Okay. So depending on what's happening here, some biological changes that are happening or just that you are becoming awake.
If you're frustrated by having to get up again, you might notice for example, that your muscles tense up that you start noticing like this tightness in your chest and a sort of a heat that comes along with frustration. So there, you're starting to get into the body sensations. You might have the action urge to do something like I don't know, refuse to get out of bed, slap your partner and say you it's your turn this time, you might have, alternatively if you're having a different set of biological changes, the urge to sort of rush to and protect your child right now, and this gives an example if we are sorry, I thought we were having problems with recording but we are not.
In this case, an example, you might actually notice, even if you've ever felt really frustrated towards your baby for a late night, wake up, that when you actually go in and are talking with the baby and are holding and soothing and rocking them, that your emotions actually go down. And so this is an example of how face and body language and words and actions can actually change what's happening inside of our body, right.
So even if we're feeling really frustrated initially, when we go in and are being intentionally really gentle and calm with our baby, this actually changes our experience internally. Alright, so after these two things have interacted with each other, we then can potentially name an emotion.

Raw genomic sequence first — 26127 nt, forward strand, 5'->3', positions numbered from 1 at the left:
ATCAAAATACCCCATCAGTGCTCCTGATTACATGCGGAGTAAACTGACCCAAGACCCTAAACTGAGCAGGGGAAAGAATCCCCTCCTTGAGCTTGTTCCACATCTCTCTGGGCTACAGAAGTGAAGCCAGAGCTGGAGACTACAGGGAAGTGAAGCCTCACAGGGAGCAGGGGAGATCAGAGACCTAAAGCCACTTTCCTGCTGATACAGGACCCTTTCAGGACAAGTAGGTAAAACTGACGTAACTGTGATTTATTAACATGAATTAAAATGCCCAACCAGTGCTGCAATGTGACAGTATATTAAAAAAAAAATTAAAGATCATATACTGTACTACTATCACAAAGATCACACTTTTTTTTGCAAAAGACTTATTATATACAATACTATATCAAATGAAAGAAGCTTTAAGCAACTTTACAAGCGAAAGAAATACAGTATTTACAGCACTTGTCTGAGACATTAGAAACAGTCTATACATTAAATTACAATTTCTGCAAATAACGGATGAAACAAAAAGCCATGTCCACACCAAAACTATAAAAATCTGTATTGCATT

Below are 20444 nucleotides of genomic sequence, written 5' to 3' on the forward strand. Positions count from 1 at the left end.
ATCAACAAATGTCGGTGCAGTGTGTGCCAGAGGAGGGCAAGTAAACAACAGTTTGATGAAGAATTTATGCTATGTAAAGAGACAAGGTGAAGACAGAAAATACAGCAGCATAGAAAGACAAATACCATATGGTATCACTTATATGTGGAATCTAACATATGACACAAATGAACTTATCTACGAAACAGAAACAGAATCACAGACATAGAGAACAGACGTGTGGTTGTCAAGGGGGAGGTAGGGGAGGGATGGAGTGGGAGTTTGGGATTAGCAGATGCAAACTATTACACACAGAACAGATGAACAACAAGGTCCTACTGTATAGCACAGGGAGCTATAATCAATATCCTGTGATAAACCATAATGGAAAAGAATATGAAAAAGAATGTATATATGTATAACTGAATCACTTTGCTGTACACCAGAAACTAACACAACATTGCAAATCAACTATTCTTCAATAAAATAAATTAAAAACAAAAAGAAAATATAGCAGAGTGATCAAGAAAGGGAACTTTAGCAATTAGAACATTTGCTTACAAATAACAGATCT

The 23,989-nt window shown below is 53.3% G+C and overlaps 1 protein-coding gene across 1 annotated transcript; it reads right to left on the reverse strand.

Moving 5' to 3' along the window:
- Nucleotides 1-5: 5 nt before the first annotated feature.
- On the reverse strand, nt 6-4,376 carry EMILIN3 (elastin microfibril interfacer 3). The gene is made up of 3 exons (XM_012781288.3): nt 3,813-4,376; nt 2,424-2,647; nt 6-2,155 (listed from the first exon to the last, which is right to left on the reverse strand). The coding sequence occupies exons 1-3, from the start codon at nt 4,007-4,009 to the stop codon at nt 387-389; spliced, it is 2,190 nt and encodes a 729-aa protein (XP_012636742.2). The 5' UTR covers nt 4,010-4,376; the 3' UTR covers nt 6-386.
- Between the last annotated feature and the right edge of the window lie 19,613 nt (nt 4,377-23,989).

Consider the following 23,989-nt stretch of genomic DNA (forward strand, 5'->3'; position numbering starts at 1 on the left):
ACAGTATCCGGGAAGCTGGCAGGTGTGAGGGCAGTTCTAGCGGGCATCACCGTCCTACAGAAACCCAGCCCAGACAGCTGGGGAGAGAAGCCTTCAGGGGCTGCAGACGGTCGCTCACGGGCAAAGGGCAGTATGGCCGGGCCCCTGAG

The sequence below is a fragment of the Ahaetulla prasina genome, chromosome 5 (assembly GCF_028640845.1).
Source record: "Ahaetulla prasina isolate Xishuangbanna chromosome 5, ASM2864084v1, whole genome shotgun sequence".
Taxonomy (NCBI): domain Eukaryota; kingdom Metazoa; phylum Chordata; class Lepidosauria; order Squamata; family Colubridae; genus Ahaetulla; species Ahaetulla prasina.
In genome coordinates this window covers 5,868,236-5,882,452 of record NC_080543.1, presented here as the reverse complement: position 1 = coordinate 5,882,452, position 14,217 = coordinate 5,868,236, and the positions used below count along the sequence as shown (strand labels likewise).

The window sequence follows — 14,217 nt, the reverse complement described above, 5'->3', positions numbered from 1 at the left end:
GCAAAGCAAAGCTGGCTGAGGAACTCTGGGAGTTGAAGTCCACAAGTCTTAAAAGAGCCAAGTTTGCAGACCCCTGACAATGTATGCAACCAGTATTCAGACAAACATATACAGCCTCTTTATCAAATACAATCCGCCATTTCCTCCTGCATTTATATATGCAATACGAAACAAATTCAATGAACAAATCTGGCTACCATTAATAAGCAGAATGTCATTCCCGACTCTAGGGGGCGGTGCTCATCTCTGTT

In this situation, it might be frustration, it might be love, it might be any number of things, you then need awareness, that that is the emotion in order to go forward from here and the system, right. Some people actually end up stopping at this expressions piece and never going on to figure out what is actually happening for them.
So from there, also point out, so if you stop at the expressions piece, you might then immediately go into the secondary emotions and After Effects. Either way, what's happening now is that different after effects that are associated with sets of emotions are happening. This could be like narrowed attention. This could be some physiological responses.
This might be increased connectivity, all different types of stuff, which you can also read about, in the ways to describe emotions, handouts that come along in this packet. From that point, you might notice that you start experiencing secondary emotions. So if you're in with the baby, you might notice that you're feeling love towards the baby, you might notice that you're feeling fear that the baby is not going to fall back asleep, you might notice any other number of emotions.
This can in turn, create a second prompting event, and then the cycle can potentially start all over again. So the remaining skills that we haven't talked about here are emotion labeling.
So we know that that in and of itself can help regulate emotions. And we also know that understanding what is happening for you physiologically, and what the after effects of different emotions are, can help you sort of understand your experience at a greater depth so that you are more likely to have a more regulated experience of emotions in general.
Okay, we'll stop there.